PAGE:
FDIC and Equal Housing

What Do the Terms FDIC and Equal Housing Lender Mean?
What does FDIC insured mean? What does it mean when I see the little house? The FDIC (or the Federal Deposit Insurance Corporation) insures bank deposits at the nation's 8,012 banks and savings associations-meaning that even if your bank collapses, your money is safe as long as it is a member of the FDIC.

Created by Congress in 1933 to maintain stability and public confidence in the nation's financial system, the FDIC examines and supervises financial institutions for safety, soundness and consumer protection. FDIC deposit insurance covers the balance of each depositor's account up to the insurance limit-including any accrued interest. In general, savings, checking and other deposit accounts-when combined-are insured to a minimum of $250,000 per depositor in each bank or thrift that the FDIC insures.

The FDIC also offers safe online banking advice and consumers should make sure that the bank's member FDIC logo is prominent and that the bank is indeed insured by the FDIC.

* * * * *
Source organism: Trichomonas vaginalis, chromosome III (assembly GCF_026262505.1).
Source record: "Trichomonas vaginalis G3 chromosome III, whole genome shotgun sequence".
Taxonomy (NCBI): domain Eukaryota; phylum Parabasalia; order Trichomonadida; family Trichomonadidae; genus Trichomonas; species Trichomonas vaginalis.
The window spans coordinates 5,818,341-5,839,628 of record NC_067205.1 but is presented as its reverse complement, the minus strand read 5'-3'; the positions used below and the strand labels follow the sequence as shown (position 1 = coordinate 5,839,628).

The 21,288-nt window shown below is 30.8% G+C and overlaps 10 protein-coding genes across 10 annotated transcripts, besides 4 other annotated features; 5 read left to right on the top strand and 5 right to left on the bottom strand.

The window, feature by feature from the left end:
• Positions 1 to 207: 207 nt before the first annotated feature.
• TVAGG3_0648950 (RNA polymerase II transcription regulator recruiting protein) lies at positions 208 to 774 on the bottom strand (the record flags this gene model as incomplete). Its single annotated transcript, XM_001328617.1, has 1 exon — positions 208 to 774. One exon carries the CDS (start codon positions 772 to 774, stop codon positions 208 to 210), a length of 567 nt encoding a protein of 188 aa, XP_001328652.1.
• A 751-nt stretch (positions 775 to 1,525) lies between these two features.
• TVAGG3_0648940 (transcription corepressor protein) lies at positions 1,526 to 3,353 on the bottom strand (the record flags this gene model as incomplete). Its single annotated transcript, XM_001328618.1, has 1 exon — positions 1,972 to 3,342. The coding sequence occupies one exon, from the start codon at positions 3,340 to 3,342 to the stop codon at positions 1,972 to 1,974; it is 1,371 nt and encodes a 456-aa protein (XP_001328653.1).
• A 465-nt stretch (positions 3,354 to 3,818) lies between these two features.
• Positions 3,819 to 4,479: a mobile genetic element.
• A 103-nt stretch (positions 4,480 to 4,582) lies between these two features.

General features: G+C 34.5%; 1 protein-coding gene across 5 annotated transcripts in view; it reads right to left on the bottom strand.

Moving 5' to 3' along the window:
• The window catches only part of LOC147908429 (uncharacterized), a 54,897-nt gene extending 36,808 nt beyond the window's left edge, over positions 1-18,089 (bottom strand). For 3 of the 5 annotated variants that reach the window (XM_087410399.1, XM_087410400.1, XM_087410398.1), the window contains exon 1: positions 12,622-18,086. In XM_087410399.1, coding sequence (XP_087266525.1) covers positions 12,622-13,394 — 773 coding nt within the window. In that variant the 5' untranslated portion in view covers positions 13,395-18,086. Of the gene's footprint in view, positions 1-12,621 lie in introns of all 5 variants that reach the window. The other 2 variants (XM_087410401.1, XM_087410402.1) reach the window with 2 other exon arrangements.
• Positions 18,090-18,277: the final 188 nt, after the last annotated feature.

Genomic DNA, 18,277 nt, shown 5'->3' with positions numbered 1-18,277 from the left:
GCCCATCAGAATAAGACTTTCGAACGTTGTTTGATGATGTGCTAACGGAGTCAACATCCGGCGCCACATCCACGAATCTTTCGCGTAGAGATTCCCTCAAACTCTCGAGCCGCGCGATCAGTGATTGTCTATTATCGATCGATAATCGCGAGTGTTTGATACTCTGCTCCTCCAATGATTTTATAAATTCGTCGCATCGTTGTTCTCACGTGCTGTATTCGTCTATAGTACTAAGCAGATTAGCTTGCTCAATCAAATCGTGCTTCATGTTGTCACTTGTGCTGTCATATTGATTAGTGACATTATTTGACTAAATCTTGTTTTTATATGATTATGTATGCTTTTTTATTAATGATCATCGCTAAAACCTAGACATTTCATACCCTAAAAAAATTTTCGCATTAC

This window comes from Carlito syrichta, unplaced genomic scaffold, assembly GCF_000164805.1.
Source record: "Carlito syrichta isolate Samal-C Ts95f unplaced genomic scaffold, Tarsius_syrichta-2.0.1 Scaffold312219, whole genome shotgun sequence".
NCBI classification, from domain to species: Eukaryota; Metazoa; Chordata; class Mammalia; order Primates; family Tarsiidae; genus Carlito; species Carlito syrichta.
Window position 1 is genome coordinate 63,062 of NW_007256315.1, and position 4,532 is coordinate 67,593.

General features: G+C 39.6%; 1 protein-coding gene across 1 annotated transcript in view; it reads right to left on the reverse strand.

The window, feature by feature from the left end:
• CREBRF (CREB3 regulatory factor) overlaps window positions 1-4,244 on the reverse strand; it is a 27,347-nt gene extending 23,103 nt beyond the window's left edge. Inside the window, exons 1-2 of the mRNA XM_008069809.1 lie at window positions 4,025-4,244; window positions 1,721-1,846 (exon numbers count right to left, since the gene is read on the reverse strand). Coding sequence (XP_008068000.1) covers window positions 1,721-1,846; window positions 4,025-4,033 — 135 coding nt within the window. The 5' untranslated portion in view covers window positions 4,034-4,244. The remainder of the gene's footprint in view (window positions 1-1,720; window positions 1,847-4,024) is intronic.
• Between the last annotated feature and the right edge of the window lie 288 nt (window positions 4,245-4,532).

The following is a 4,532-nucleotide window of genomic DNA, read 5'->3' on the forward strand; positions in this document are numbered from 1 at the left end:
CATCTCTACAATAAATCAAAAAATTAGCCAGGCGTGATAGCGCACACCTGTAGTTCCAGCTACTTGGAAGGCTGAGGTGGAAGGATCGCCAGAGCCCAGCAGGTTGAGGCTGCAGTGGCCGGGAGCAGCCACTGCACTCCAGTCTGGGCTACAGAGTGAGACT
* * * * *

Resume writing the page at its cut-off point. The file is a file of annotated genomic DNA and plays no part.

Equal Housing Lender
The symbol within the house is a sign that your bank is a Fair Housing and Equal Opportunity lender, with the view of creating equal housing opportunities for everyone in America. As a member, the bank ensures that anyone looking to buy or improve a house is not discriminated against for a loan on the basis of race, color, national origin, religion, sex, handicap or familial status. The FDIC is a tremendous consumer resource for banking and loan questions. Be sure to ask if your bank is a member of FDIC and an Equal Housing Lender 

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